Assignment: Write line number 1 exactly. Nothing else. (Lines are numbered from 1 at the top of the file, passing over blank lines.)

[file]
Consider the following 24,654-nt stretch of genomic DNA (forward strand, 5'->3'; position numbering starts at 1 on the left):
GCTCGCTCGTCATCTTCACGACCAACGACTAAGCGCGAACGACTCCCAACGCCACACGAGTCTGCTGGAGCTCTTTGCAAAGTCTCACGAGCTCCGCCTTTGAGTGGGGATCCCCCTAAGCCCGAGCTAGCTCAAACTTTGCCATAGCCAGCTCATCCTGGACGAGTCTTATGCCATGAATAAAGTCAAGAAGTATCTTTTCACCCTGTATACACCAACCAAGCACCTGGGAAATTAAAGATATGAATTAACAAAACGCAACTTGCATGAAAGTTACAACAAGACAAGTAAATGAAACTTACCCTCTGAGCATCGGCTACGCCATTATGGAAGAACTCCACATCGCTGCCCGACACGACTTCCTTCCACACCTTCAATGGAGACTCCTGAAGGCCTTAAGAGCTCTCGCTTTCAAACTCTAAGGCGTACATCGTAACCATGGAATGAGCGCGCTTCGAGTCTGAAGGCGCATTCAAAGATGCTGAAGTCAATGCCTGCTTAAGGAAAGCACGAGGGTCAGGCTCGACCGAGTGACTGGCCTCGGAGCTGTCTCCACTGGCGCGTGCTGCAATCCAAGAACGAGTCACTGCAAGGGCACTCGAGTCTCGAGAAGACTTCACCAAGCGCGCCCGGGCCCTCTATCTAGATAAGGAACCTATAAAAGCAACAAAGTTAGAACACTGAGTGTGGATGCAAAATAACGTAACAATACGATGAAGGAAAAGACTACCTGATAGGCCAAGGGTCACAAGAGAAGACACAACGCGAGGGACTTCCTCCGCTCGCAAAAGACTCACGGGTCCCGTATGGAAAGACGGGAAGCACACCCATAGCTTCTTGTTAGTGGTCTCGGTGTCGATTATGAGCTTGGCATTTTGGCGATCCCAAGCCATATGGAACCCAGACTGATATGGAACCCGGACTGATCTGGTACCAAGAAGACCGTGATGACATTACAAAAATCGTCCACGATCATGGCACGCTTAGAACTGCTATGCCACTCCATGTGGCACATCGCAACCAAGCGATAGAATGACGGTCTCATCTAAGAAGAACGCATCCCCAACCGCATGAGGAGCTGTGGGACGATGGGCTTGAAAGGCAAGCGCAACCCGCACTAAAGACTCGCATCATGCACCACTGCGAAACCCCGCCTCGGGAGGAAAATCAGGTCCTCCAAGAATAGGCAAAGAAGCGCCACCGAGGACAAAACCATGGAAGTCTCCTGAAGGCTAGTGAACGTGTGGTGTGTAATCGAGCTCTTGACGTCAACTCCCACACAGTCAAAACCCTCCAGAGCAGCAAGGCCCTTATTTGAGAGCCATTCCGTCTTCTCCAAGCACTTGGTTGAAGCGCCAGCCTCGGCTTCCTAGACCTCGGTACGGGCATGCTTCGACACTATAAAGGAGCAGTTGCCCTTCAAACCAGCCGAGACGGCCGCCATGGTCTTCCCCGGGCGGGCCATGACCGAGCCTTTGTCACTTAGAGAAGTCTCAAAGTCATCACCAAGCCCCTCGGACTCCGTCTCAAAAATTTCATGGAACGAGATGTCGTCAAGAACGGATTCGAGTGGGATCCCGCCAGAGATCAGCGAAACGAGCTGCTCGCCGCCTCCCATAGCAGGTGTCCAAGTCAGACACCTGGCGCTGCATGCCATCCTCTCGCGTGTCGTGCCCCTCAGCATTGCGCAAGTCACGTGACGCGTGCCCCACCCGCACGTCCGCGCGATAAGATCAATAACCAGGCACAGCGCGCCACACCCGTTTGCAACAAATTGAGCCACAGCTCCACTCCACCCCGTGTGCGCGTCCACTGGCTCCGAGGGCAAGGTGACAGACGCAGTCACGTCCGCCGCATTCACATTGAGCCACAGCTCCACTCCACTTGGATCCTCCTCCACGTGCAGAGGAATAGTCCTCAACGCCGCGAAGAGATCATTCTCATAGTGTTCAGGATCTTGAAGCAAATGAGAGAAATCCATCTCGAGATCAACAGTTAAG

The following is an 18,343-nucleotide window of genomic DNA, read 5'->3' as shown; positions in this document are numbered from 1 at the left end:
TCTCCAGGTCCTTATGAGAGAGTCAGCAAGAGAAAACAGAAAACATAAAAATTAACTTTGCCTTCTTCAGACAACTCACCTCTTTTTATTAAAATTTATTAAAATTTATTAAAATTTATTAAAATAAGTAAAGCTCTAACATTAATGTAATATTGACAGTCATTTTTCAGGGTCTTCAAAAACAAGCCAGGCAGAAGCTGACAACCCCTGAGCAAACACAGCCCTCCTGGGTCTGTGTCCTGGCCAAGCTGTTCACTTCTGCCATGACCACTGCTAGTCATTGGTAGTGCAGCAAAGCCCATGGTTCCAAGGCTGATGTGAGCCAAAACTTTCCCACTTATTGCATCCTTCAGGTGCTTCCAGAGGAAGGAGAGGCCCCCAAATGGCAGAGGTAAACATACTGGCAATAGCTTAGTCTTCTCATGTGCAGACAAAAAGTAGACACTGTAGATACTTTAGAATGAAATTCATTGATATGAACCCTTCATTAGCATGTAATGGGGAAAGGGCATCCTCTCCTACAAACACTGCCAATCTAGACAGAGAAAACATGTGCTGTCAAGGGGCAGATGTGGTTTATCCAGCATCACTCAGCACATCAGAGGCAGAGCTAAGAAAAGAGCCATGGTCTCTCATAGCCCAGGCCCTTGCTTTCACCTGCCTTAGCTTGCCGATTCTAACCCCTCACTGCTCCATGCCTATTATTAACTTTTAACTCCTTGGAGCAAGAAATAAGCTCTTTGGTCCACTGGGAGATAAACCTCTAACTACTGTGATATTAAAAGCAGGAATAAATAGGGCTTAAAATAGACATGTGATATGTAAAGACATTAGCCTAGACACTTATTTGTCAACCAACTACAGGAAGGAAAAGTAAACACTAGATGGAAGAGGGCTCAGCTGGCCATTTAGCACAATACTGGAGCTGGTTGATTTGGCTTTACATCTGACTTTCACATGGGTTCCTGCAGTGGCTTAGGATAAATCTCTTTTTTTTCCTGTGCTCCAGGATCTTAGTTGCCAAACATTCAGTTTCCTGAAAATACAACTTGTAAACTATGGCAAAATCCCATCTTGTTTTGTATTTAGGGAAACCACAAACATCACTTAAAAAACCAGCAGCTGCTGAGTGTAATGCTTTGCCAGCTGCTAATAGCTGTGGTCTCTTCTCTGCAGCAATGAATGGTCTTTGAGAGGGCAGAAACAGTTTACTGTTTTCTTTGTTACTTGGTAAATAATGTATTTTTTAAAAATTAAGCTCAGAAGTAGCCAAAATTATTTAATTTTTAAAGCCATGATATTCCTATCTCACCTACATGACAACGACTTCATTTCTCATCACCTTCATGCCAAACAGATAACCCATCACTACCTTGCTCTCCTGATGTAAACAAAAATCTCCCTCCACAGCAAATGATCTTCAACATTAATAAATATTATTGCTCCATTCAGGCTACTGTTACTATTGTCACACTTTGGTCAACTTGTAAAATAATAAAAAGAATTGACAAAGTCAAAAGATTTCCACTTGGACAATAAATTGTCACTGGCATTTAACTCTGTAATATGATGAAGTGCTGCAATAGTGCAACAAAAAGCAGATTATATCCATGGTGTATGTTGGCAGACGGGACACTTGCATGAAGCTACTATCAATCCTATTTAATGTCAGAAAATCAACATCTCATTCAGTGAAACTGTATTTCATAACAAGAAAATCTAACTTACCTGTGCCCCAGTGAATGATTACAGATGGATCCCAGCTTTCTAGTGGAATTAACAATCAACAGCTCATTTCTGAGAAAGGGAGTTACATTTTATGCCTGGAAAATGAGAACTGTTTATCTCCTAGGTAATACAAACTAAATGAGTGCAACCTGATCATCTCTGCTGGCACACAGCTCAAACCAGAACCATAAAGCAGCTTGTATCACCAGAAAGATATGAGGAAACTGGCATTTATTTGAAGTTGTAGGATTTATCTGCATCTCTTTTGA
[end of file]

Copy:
Consider the following 24,654-nt stretch of genomic DNA (forward strand, 5'->3'; position numbering starts at 1 on the left):